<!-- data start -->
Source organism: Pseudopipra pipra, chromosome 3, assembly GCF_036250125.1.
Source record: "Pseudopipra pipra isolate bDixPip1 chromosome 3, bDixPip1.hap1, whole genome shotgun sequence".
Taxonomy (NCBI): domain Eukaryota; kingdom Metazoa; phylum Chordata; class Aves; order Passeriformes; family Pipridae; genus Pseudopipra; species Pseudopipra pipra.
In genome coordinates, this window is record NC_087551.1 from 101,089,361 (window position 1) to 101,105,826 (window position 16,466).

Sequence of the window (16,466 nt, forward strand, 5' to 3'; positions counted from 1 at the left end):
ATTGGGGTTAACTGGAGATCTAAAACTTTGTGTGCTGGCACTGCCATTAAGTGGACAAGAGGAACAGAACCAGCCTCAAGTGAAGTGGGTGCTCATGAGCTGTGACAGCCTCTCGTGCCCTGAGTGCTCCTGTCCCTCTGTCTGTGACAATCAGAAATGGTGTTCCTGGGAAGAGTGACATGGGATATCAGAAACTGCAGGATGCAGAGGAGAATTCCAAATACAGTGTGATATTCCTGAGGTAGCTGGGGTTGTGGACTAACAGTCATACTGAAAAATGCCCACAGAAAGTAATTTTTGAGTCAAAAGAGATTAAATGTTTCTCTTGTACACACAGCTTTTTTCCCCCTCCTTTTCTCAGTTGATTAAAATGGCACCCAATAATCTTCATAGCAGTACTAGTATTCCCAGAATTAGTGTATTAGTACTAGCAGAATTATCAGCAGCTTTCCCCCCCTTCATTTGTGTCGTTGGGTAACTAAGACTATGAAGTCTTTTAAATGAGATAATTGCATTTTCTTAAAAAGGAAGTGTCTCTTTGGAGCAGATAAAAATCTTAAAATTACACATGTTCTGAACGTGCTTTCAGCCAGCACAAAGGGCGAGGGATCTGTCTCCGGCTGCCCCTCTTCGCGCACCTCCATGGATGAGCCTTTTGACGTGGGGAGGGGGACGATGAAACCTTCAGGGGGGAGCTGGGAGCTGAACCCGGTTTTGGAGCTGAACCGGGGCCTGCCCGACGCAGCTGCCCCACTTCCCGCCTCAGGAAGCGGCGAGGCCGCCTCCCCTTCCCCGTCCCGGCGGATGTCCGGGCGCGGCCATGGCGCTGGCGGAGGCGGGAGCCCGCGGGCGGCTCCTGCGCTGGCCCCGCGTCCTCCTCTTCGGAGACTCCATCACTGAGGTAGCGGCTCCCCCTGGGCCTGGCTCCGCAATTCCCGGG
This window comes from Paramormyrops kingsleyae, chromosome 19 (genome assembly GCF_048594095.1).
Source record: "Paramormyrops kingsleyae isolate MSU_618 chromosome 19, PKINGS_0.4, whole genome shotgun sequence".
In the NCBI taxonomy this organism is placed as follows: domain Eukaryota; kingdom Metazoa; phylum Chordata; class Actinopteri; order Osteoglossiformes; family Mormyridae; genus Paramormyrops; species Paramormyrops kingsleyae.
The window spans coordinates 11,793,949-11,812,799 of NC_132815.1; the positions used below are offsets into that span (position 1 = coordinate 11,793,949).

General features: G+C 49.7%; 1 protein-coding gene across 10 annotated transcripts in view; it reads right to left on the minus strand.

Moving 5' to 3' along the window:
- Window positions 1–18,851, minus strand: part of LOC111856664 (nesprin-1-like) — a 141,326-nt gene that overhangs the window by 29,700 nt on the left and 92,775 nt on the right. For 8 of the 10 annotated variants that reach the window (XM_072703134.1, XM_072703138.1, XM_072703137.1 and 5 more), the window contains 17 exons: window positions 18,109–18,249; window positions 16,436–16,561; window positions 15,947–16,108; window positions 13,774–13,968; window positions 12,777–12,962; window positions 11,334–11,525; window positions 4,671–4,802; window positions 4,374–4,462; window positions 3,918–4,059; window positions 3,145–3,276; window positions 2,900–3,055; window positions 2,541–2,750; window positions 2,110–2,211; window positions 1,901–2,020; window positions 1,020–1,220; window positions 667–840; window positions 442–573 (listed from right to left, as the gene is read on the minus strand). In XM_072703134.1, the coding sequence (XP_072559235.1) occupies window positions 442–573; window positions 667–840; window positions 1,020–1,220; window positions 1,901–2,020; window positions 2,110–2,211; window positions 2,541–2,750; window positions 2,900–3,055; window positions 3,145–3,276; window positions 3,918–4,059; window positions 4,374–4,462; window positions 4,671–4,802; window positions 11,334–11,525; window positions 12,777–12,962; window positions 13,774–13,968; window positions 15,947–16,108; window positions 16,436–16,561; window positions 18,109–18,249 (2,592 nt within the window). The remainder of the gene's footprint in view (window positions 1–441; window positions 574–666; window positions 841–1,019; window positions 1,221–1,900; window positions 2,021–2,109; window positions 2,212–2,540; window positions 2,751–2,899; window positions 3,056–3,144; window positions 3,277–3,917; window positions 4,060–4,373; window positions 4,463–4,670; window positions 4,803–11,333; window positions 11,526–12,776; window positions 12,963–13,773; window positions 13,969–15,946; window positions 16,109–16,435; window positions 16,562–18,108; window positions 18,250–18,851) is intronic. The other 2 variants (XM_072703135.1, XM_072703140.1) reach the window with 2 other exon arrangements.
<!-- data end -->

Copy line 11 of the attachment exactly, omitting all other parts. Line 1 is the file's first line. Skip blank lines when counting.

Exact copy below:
General features: G+C 49.7%; 1 protein-coding gene across 10 annotated transcripts in view; it reads right to left on the minus strand.